Hamd House Nursery - Alum Rock

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About Hamd House Nursery - Alum Rock

Name Hamd House Nursery - Alum Rock
Ofsted Inspections
Address 72-78 Wright Road, Alum Rock, Birmingham, B8 1NS
Phase Childcare on Non-Domestic Premises
Gender Mixed
Local Authority Birmingham
Highlights from Latest Inspection

What is it like to attend this early years setting?

The provision is outstanding

Children make exceptional progress at this nursery. Leaders and staff are passionate about their roles and the positive influence they can have on children's educational experiences. Children do very well and have high levels of confidence.

They are excited and enthusiastic to learn. On arrival, children settle quickly and become immersed in learning. Children are happy and secure.

Children with special educational needs and/or disabilities (SEND) receive excellent support. Staff provide very strong support for children's emotional well-being. They are kind, caring and speak gently to children.

Children... smile with joy as they experience activities that teach them the skills they will need to acquire for their next stage of learning. Children play harmoniously. Their behaviour is exemplary.

Children learn simple rules that they can apply to different situations. They quickly learn to regulate their own behaviour. Children use what they know about the world as they explore sea animals and fish in the water play.

They skilfully manipulate fishing rods to 'catch' each one. Expert teaching encourages children to make comparisons and look at differences. A sharp focus on language introduces a wealth of words that children seize upon and repeat.

Children develop very good early mathematical skills. More able children begin to count in reverse.

What does the early years setting do well and what does it need to do better?

The curriculum is highly focused on what the children need to learn to make the very best progress.

It takes account of the knowledge children arrive with very well. Staff are highly skilled and qualified. Leaders invest in the continued professional development of the team.

They hold a shared vision of excellence for all children attending. Superb support for children's emerging language is a key element in its success. Staff are excellent role models.

They introduce phonics to teach children how to form words. Children sound out words. They use claps to practise the rhythm of the word.

Older children become excellent communicators. All children have a 'can do' attitude to learning.Teaching is highly effective.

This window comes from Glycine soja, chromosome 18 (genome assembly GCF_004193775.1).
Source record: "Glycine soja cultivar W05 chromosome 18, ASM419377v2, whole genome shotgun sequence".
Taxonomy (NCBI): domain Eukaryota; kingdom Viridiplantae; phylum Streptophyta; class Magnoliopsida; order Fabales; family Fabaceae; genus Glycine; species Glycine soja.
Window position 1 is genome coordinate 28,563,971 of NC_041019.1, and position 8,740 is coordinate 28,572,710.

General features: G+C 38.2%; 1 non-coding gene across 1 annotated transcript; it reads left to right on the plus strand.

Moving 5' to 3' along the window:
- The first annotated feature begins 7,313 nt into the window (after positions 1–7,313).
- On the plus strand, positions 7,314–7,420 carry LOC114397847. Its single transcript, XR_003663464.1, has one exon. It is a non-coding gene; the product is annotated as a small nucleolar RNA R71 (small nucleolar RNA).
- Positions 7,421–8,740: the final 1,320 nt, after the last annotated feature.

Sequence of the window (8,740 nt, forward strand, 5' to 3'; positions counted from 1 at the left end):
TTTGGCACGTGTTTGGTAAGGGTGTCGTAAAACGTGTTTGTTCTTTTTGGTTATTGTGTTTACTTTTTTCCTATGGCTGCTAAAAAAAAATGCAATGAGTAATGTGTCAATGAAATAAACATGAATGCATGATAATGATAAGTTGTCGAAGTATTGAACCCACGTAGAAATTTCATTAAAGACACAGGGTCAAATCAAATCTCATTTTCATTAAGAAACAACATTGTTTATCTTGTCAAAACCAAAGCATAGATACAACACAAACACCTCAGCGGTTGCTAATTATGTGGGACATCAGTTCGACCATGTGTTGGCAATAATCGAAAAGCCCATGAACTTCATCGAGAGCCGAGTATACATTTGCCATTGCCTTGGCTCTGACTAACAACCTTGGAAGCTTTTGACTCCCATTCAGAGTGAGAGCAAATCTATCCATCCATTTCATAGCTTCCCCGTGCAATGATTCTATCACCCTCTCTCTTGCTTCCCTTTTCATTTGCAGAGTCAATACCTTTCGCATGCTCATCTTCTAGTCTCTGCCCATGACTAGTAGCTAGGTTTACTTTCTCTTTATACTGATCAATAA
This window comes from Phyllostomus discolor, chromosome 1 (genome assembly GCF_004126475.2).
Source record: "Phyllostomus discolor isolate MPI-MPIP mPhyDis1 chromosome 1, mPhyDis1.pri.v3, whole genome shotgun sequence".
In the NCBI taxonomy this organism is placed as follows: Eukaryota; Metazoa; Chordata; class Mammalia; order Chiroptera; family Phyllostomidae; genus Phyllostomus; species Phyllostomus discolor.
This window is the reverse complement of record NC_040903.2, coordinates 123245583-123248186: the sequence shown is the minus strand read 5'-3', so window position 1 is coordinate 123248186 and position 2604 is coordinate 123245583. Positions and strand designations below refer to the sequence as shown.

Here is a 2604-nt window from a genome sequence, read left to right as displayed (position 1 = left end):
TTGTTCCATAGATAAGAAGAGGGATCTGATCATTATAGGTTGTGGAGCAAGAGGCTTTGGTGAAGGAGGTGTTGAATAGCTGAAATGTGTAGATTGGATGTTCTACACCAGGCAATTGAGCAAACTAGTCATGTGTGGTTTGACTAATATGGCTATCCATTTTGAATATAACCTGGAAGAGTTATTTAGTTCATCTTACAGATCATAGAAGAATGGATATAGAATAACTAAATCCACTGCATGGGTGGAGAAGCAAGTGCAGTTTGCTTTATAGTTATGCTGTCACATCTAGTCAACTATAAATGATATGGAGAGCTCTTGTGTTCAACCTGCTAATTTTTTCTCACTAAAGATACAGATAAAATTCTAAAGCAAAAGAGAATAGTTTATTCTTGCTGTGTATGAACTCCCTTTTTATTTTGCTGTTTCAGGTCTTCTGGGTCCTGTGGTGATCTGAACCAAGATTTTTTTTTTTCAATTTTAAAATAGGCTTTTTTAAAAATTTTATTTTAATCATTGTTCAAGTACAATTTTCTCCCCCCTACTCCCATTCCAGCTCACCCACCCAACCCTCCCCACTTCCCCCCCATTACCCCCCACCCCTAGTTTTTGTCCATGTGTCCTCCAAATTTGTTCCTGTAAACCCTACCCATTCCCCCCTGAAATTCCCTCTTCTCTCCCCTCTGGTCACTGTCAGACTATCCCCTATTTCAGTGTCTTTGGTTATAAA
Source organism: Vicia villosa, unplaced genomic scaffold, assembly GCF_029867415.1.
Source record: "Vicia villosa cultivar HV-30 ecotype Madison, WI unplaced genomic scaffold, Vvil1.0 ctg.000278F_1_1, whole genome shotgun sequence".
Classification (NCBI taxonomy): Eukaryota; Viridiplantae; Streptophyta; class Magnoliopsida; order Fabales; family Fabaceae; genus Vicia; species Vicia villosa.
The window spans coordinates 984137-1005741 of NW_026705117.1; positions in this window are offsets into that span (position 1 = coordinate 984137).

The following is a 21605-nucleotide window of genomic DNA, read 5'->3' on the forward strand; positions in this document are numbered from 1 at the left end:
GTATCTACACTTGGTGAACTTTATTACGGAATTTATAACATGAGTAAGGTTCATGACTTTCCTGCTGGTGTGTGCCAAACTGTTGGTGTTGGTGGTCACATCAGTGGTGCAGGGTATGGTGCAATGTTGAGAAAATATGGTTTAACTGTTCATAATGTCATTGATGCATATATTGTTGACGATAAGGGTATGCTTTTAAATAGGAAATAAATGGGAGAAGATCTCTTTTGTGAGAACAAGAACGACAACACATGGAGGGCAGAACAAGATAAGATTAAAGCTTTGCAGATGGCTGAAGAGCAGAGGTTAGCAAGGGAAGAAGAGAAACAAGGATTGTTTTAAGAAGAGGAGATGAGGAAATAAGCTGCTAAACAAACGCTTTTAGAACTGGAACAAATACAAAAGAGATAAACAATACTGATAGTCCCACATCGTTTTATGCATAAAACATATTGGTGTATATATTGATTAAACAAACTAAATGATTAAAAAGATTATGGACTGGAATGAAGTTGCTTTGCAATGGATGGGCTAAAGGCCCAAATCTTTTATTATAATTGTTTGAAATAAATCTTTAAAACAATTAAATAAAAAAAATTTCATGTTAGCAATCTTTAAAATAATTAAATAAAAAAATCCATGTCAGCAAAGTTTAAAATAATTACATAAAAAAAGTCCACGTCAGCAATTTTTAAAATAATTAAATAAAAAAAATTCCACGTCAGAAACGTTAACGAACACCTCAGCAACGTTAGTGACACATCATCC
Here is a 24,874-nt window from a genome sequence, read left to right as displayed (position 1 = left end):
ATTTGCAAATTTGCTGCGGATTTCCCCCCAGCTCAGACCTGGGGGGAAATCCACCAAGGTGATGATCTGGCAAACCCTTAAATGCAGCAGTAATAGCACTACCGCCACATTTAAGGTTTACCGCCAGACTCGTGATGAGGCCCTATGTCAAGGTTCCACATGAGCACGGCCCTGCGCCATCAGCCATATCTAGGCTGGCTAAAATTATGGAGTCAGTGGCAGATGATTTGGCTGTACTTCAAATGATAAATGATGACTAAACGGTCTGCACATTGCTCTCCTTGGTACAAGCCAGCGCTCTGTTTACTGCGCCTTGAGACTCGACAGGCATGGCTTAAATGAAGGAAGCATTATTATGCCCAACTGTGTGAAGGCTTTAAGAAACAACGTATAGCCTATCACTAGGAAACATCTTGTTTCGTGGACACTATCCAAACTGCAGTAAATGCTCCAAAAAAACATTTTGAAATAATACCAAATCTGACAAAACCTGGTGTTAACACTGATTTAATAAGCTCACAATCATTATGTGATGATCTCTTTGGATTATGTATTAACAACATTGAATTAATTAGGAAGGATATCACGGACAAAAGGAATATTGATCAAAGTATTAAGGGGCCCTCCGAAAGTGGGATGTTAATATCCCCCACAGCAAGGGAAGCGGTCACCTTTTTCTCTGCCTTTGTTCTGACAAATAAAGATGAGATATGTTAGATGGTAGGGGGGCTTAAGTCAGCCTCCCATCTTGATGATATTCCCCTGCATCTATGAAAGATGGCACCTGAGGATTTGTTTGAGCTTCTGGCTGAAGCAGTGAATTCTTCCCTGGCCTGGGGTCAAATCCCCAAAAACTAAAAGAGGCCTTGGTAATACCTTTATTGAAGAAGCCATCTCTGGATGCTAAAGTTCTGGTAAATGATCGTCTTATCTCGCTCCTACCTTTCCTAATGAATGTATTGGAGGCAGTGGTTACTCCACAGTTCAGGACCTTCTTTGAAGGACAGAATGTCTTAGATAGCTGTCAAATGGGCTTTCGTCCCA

It extends and consolidates what children know. Assessments are accurate and focus precisely on each child's next steps. Children show high levels of concentration.

They share their own experiences. Children know where they live, 'in Birmingham'. They show a keen interest in the wider world.

Leaders and staff have very high expectations for all children to be the very best they can be.Staff teach children about different people, communities and traditions outside of their own experiences. Children experience the wider community.

They make visits to places of interest. This helps to raise children's understanding of different roles and people who help us. Children actively take part in learning to care for their environment.

In the local area, children engage in 'litter picking'. They develop a sense of pride about where they live. This helps to raise children's self-esteem and sense of achievement.

Children learn about democracy and respect. From an early age they think about what they would like to do. Staff teach children that their views are important.

Children take part and vote to decide on what each group does next. As such, children learn to take account of the views and feeling of others very well. They take turns and share.

Children expertly manage their own feelings and emotions.Excellent health care practices teach children about their own well-being. Children learn about exercise and the impact this has on their bodies.

Children develop their large muscles as they run and play. Staff help children to understand how their bodies work. Staff talk to children about their heart, and how this beats faster when they run.

Children practise cleaning their teeth and learn about the importance of healthy eating. Staff teach children about 'good vitamins' in food, to make them strong and healthy.Partnership with parents are excellent.

Parents report how well their children do at the nursery. They cannot speak highly enough of the impact the nursery has on their children's learning. Parents comment on how well the nursery supports children's emerging speech.

Extended family have opportunities to visit and learn together with their children. Very effective relationships with a range of other professionals consolidate children's smooth transition to their next stage of learning.


The arrangements for safeguarding are effective.

A keen focus on staff's already good knowledge of safeguarding supports them to keep up-to-date with any new information and changes. They demonstrate a thorough understanding of the signs and symptoms that may indicate that a child is more vulnerable to risk of abuse. Staff are familiar with local procedures and their role and responsibility to keep children safe.

Leaders maintain a good overview of any concerns to support the staff team. Staff are vigilant in undertaking regular risk assessment of the premises and activities children take part in. The premises are secure and close monitoring at arrival and departure times ensures that children are met safely by parents and carers.

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